Second meter for home charging?

timbop

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I'm wondering if anyone else has a second meter with time-of-use billing for their EV? I have 200 amp service, but the Mrs has been bugging me for years to put in a hot tub, which typically requires a 50 Amp 240 volt circuit. I've already got dual air conditioners on 40 amp circuits, as well as a 50 amp line running to our double oven. Adding another 40 amp breaker for a BEV just feels like I would be pushing it. On top of that I have normal residential service from PSE&G in NJ which carries an $.185 to $.195 /kWh rate depending on time of year and how much power you use (over 600 kWh in summer the rate goes up). PSE&G does offer time of use billing, but I work from home 2 days a week and my menopausal wife only works part time - so I don't think I could get away with letting the house warm up to 80 degrees by 8PM when the rate drops from $.27 to $.12.

It feels like the best option not to overload my existing service AND to get the cheapest EV charging is to add a second TOU meter just for EV charging (hope to talk the wife into getting rid of her Durango too). Anybody do this, or even know if PSE&G will do it? PSE&G's website is useless, and from what I've read on other fora just getting them to replace the regular meter with one that supports TOU billing is an exercise in futility. Trying to add a second meter with different billing might be impossible.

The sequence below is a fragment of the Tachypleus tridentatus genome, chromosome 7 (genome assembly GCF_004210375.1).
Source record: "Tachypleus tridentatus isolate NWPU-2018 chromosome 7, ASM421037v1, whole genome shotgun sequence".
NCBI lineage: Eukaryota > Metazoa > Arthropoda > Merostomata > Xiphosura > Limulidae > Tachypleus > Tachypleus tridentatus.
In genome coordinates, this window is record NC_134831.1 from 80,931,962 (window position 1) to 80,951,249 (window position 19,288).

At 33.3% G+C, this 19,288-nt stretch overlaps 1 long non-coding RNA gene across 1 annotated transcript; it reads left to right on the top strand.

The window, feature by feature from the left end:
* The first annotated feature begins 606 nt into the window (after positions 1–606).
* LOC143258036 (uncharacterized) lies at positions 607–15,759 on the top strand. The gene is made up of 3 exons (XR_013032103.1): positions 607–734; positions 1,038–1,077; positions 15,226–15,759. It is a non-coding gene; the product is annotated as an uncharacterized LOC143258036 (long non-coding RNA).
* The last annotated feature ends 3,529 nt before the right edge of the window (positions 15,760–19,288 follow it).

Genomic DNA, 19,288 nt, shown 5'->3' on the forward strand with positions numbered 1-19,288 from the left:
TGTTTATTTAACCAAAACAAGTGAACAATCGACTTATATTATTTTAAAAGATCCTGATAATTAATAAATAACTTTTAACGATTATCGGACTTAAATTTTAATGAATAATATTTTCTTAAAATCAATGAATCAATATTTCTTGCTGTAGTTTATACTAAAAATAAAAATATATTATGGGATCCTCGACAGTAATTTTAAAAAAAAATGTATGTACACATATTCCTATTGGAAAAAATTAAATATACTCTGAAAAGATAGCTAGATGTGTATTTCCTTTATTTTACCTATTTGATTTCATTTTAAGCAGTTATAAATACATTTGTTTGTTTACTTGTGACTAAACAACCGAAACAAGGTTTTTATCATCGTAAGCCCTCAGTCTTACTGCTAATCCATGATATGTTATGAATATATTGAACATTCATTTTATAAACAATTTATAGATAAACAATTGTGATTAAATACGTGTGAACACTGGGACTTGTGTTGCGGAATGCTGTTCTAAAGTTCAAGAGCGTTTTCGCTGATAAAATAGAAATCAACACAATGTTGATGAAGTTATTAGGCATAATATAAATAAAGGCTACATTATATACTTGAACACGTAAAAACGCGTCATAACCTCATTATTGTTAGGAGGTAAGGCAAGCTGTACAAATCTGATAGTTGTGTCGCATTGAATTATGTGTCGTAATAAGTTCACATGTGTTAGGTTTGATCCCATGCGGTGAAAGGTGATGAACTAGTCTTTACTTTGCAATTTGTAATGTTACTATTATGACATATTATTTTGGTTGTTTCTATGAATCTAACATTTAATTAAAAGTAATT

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I'm wondering if anyone else has a second meter with time-of-use billing for their EV? I have 200 amp service, but the Mrs has been bugging me for years to put in a hot tub, which typically requires a 50 Amp 240 volt circuit. I've already got dual air conditioners on 40 amp circuits, as well as a 50 amp line running to our double oven. Adding another 40 amp breaker for a BEV just feels like I would be pushing it. On top of that I have normal residential service from PSE&G in NJ which carries an $.185 to $.195 /kWh rate depending on time of year and how much power you use (over 600 kWh in summer the rate goes up). PSE&G does offer time of use billing, but I work from home 2 days a week and my menopausal wife only works part time - so I don't think I could get away with letting the house warm up to 80 degrees by 8PM when the rate drops from $.27 to $.12.

It feels like the best option not to overload my existing service AND to get the cheapest EV charging is to add a second TOU meter just for EV charging (hope to talk the wife into getting rid of her Durango too). Anybody do this, or even know if PSE&G will do it? PSE&G's website is useless, and from what I've read on other fora just getting them to replace the regular meter with one that supports TOU billing is an exercise in futility. Trying to add a second meter with different billing might be impossible.